The withdrawal method of contraception (coitus interruptus) is the practice of withdrawing the penis from the vagina and away from a woman's external genitals before ejaculation to prevent pregnancy. The goal of the withdrawal method — also called "pulling out" — is to prevent sperm from entering the vagina.
Using the withdrawal method for birth control requires self-control. Even then, the withdrawal method isn't an especially effective form of birth control. Sperm may enter the vagina if withdrawal isn't properly timed or if pre-ejaculation fluid contains sperm. The withdrawal method doesn't offer protection from sexually transmitted infections.
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Why it's done
The withdrawal method of contraception can help prevent pregnancy. Among various benefits, the withdrawal method:
- Is free and readily available
- Has no side effects
- Doesn't require a fitting or prescription
Some couples choose to use the withdrawal method because they don't want to use other contraceptive methods.
Using the withdrawal method to prevent pregnancy doesn't pose any direct risks, but it doesn't offer protection from sexually transmitted infections. Some couples also feel that the withdrawal method disrupts sexual pleasure.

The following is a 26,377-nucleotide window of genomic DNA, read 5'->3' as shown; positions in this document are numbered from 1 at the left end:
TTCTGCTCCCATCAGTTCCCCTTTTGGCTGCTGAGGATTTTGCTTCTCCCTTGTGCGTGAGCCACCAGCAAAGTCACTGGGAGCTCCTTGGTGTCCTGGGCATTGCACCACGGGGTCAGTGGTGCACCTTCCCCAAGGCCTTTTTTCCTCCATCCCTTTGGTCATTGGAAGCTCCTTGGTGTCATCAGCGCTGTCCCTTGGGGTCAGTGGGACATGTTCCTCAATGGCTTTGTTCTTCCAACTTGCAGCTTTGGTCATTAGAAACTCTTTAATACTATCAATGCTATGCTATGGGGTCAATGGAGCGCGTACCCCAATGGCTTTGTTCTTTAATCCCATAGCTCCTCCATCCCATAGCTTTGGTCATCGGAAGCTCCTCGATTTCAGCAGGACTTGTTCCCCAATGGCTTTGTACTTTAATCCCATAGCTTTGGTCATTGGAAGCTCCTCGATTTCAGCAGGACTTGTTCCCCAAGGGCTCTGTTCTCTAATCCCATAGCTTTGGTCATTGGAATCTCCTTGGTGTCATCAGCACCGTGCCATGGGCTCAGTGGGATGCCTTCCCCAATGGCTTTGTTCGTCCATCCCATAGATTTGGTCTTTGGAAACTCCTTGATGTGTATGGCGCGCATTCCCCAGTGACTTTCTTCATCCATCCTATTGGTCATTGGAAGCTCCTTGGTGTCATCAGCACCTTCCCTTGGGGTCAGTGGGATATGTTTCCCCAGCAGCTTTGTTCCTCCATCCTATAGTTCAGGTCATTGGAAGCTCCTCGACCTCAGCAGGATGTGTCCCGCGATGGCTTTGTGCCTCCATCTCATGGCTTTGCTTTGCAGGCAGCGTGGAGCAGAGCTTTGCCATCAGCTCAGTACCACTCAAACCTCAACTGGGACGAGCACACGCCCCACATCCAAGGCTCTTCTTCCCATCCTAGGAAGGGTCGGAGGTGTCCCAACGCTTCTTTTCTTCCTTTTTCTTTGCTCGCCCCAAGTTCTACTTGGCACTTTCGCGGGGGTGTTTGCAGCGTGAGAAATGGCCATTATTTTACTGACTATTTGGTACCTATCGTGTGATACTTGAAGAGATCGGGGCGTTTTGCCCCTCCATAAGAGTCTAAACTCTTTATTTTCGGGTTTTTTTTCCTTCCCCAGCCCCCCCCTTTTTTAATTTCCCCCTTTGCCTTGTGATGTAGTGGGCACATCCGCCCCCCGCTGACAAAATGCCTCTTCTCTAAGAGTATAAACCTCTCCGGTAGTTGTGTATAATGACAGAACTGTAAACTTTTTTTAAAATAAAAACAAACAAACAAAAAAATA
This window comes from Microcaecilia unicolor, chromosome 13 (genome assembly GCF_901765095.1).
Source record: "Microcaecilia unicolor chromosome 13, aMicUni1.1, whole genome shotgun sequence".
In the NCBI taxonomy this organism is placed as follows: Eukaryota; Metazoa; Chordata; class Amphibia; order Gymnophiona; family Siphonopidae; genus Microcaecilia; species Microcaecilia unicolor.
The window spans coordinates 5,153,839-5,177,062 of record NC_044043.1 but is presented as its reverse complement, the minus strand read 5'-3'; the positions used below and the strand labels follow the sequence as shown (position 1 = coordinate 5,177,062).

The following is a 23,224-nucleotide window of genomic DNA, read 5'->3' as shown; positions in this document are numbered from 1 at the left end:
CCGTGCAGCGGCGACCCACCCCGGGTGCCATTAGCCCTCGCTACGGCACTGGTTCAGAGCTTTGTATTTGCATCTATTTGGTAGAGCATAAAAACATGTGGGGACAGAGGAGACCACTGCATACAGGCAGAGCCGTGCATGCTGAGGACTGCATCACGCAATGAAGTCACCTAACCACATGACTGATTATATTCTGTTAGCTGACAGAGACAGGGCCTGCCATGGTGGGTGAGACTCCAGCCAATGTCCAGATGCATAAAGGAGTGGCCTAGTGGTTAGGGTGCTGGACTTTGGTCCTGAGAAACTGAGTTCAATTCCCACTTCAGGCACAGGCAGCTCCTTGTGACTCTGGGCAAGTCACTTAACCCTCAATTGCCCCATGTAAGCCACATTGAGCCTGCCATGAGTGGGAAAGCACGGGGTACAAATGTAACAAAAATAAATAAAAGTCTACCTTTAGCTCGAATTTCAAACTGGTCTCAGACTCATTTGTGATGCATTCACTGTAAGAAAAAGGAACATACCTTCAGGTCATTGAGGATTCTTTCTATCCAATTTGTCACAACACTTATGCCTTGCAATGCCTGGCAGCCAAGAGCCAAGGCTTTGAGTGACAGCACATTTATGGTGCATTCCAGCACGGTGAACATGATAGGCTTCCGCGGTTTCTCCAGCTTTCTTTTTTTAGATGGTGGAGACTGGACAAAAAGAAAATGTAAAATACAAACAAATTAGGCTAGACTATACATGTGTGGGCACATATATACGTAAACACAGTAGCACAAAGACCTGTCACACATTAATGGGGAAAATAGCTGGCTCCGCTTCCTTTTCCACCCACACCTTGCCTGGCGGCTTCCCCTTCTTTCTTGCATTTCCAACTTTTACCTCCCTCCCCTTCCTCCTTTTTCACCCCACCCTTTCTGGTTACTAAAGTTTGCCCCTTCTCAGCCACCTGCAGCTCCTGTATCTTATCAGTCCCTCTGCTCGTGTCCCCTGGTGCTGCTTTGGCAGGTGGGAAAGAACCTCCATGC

The withdrawal method isn't as effective at preventing pregnancy as other forms of birth control. It's estimated that one in five couples who practice the withdrawal method for one year will get pregnant.
What you can expect
To use the withdrawal method:
- Properly time withdrawal. When a man feels he's about to ejaculate, he must withdraw his penis from the woman's vagina. Make sure that ejaculation occurs away from the woman's genitals.
- Take precautions before having sex again. If you plan to have sex again within a short period of time, make sure the man urinates and cleans off the tip of his penis first. This will help remove any remaining sperm from the previous ejaculation.
If ejaculation isn't properly timed and you're concerned about pregnancy, consult your health care provider about emergency contraception.
April 08, 2020
- Hatcher RA, et al., eds. Coitus interruptus (withdrawal, pulling out). In: Contraceptive Technology. 21st ed. Ayer Company Publishers; 2018.
- Dehlendorf C. Contraceptive counseling and selection for women. https://www.uptodate.com/contents/search. Accessed April 2, 2020.
- Lobo RA, et al. Family planning. In: Comprehensive Gynecology. 7th ed. Elsevier; 2017. https://www.clinicalkey.com. Accessed April 2, 2020.
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Withdrawal method (coitus interruptus)